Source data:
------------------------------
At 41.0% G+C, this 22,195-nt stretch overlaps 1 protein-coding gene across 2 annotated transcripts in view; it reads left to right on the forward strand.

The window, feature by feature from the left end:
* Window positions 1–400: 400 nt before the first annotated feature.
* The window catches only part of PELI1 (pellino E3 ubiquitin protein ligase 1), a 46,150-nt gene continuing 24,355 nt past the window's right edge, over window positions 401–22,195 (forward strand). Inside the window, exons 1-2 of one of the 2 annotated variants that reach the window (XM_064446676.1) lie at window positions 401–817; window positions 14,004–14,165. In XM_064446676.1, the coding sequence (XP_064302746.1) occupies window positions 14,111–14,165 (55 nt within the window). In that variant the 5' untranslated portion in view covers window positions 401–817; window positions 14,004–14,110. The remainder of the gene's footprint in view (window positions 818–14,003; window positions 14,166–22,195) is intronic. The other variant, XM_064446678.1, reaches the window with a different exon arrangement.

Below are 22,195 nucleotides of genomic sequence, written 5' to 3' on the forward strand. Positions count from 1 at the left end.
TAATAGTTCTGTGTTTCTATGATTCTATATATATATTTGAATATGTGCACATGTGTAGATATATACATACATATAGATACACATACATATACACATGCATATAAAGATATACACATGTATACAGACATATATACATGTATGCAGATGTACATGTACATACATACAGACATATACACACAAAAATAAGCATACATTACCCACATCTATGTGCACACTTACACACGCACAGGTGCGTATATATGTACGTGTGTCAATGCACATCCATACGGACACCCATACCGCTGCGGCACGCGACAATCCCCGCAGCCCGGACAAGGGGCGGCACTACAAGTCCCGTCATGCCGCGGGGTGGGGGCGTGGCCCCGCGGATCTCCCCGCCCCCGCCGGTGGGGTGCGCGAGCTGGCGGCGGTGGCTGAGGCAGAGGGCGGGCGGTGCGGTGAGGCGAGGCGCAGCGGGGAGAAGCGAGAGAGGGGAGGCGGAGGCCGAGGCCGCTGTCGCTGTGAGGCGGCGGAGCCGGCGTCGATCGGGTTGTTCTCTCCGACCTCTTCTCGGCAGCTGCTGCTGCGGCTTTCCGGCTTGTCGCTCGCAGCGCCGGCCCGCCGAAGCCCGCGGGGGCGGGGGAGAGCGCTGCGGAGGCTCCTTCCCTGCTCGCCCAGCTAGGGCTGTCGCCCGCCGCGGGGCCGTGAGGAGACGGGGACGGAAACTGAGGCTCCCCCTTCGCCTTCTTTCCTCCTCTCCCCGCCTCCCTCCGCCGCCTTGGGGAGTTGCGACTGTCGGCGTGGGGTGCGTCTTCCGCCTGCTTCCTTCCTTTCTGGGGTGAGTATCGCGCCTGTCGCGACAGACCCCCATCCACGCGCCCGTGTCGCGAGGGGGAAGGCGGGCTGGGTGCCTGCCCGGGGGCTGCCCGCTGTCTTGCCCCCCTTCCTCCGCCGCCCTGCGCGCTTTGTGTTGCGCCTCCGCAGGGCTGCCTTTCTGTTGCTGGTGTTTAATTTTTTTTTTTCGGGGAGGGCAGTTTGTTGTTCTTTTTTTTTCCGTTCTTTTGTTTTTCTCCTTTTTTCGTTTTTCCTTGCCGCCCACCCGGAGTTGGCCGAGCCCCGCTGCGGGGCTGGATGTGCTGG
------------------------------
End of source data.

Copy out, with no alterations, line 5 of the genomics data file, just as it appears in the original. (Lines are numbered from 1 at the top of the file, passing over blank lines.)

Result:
Below are 22,195 nucleotides of genomic sequence, written 5' to 3' on the forward strand. Positions count from 1 at the left end.